Monday, November 19, 2012

One-Seam Clutch: March 9th to 13th.

On my app I can see words people in my area are looking up. Someone on Esplanade East is trying to work out the difference between 'wondering' and 'wandering' (I wonder which one they are doing?). I am taking a wide detour around Nott Street when I go out because someone there has looked up both 'influenza' and 'hives' (eek). Somebody close to HMAS Lonsdale searched 'sociopath'—are they with one? Want to be one? There is someone looking up 'shrug' near the Cricketer's Arms. Maybe they are looking at the one I have for sale on ebay. It'll look great on you sir or ma'am from near the Cricketer's Arms (Antonia Shrug). And kudos to the person in South Melbourne who looked up 'antidisestablishmentarianism'—you took me back to my geeky teenage years in a single word. But, on a darker note, someone just under, or maybe above, the mad, seven level freeway interchange in Docklands has looked up 'retrospective'—should I be concerned? How on earth have we become so familiar with strangers? Apps, especially in combination with Location Services, freak me out a little. Okay, a lot.

Apps can do-anything-we-can-do-better? I bought one into which I am loading photos of all the clothes I own. You can then, as one person commented, choose what you want to wear from bed rather than having to rifle through your actual closet. Two things. One: Is it odd if I do that with my uniform too—'Mmmm, navy skirt or navy pants? With navy polo or navy shirt? Horrible cardi, or no horrible cardi? Let me just see how the outfits work together again. Sounds like a great excuse—another great excuse—to delay getting out of bed. Two: Why is that nightmare trap of a device, the i-Pad, reachable from my bed anyway? If it is, it probably meant I haven't had any sleep because I was a: playing WordWelder, b: playing Angry Birds, c: looking at Pinterest, d: commenting on blogs, or e: all of the above.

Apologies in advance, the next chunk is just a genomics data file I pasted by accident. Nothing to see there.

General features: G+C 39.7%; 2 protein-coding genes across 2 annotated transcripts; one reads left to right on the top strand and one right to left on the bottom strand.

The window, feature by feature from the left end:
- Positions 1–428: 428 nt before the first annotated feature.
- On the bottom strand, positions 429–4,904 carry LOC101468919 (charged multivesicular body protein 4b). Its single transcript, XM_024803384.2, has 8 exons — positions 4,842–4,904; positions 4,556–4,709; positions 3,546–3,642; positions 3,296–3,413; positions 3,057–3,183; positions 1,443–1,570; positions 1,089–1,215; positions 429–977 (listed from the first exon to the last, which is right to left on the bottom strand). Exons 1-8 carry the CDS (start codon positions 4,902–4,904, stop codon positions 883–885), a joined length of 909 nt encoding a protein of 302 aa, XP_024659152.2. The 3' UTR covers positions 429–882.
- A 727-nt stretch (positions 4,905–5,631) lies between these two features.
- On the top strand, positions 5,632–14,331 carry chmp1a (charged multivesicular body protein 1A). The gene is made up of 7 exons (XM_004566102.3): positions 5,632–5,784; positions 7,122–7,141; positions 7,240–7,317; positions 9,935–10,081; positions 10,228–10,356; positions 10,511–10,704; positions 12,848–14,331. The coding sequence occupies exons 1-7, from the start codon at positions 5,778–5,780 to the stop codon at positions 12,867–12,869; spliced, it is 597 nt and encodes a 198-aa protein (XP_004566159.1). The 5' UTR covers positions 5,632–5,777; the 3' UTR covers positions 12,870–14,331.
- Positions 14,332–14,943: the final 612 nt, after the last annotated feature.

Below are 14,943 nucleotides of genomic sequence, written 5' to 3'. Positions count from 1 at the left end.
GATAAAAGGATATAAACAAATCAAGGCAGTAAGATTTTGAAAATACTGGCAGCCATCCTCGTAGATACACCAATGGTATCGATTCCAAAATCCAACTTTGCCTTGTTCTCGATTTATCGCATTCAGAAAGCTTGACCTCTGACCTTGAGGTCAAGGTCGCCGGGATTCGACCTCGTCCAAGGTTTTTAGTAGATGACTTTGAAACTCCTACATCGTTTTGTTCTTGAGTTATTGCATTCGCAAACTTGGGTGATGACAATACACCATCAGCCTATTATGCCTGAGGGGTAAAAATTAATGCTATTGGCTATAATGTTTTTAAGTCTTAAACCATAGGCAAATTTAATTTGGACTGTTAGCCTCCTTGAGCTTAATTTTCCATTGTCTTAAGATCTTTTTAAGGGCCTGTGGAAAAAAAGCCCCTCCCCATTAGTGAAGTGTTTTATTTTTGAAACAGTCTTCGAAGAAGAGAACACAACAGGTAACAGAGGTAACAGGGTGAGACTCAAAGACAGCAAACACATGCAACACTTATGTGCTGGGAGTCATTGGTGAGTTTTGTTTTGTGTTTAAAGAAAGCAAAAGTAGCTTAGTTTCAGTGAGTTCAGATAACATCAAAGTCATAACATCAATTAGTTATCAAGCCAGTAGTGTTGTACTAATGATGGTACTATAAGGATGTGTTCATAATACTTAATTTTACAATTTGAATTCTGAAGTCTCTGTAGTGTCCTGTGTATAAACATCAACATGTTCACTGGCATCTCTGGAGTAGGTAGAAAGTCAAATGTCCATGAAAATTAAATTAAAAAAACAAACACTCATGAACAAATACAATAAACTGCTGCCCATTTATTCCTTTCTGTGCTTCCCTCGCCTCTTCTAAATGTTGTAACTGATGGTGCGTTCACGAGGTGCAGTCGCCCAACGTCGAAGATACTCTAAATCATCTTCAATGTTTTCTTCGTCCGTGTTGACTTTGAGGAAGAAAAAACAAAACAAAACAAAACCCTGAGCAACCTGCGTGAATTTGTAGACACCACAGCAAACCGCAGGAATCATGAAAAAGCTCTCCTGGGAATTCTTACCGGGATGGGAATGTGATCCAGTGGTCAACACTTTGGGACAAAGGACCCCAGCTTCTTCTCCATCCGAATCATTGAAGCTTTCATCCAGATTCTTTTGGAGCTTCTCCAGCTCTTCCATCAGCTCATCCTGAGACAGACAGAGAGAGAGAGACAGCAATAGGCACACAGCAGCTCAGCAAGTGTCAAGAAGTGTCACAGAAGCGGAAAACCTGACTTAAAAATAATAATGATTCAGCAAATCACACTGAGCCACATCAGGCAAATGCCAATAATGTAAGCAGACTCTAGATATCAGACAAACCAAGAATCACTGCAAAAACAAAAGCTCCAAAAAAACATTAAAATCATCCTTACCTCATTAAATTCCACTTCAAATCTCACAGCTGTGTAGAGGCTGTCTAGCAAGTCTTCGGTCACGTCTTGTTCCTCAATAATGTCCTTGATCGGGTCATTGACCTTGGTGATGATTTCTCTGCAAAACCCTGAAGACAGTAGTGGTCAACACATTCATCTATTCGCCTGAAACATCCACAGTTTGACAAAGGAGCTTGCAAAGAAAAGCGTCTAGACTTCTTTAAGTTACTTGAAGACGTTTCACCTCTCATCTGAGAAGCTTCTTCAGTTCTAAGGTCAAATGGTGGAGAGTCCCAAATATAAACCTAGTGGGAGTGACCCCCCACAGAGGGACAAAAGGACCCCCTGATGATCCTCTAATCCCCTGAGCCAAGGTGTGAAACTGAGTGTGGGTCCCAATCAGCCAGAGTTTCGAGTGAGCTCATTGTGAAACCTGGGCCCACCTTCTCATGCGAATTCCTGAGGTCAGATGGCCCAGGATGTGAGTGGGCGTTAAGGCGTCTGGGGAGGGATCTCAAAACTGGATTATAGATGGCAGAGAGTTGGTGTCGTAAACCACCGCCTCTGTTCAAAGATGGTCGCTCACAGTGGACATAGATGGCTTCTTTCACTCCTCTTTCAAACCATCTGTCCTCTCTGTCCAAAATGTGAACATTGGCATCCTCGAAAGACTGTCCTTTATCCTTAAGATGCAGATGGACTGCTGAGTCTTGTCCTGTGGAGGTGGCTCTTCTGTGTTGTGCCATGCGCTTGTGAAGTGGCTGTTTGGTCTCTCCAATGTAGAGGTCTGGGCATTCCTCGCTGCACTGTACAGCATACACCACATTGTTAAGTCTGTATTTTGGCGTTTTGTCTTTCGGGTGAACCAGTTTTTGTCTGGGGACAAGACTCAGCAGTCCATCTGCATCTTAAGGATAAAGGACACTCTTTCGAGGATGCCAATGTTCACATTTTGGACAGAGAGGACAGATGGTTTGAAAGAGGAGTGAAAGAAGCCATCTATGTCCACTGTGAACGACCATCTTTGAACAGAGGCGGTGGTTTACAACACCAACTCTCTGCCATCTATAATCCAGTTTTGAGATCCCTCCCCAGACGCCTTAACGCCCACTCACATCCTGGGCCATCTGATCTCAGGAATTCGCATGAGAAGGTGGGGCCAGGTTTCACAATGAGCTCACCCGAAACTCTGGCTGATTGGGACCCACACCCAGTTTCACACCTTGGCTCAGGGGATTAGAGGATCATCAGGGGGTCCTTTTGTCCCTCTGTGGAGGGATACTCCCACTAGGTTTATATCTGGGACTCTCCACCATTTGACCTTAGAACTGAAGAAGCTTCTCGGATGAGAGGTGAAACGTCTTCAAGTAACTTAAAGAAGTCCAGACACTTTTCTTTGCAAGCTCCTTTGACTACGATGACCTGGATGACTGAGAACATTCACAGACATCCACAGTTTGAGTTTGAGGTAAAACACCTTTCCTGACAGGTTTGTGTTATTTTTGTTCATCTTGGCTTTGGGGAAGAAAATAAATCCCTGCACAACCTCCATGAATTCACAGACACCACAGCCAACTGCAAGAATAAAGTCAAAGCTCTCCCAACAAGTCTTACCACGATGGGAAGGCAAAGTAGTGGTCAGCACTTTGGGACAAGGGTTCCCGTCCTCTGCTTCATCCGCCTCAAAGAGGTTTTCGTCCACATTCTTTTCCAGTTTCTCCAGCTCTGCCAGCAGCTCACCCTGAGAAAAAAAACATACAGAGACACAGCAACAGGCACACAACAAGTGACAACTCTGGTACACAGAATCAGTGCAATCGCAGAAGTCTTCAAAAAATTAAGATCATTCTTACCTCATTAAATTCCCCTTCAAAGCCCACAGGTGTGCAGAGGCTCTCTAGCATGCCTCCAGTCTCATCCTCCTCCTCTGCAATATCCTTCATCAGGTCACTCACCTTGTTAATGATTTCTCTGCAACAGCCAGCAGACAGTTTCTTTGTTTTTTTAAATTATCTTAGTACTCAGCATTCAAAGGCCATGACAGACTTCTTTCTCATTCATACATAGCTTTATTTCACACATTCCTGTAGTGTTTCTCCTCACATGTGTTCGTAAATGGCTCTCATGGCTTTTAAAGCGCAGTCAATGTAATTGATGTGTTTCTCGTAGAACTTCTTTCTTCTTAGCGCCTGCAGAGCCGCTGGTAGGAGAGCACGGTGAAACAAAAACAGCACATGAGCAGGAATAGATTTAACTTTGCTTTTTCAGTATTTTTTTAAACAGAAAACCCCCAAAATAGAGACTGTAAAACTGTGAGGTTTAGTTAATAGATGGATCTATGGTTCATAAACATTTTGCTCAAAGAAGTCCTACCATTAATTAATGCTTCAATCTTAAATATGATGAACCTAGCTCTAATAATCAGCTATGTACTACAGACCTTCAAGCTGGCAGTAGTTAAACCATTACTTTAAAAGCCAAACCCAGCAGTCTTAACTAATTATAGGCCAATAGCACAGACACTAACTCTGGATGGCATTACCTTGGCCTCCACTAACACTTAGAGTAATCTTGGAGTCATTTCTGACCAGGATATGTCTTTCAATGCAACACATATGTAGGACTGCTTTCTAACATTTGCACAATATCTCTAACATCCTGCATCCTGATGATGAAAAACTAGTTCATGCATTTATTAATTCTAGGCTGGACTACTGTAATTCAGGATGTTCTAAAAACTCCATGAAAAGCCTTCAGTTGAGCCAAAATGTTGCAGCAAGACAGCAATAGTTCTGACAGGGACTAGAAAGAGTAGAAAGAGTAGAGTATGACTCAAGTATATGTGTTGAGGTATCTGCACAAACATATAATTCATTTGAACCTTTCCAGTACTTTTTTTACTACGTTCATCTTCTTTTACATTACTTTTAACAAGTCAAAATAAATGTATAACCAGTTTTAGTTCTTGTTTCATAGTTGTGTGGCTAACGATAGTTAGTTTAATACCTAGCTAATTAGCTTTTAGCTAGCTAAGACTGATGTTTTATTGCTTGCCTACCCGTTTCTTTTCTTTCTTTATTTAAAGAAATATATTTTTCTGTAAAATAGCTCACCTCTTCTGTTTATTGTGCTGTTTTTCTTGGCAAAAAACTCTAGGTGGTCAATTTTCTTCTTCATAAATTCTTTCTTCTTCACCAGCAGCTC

And because my brain nearly exploded looking for examples in the AppShop, I just googled 'odd apps' and found the following:

* an app that counts the calories in the photo of the food you just sent it. (I'd make the meal in the photo look smaller by placing fake big things near it to try and trick the app. I know I would.)

* an app that tells you if you are too close to the car in front of you while you are driving. (Is this something to do with phones in cars killing people—surely it is just safer to look at the car in front of you and make some sort of an informed decision. That reasoning and deductive capability is theoretically part of the reason they awarded you a license in the first place.)

* an app that records all the details of where you went and the texts and phone calls you made while on your drunken spree. (Don't know if it is admissable in a court of law, and it certainly won't negate any of the things you said, wrote or did, but at least you'll be aware of them. And hopefully be better equipped to start sorting out the aftermath.)

(Via James Kendrick)

Then googling about them made my brain explode too ....

I think my brain is on a hair trigger. I'll leave app-exploration up to you. Let me know what you find.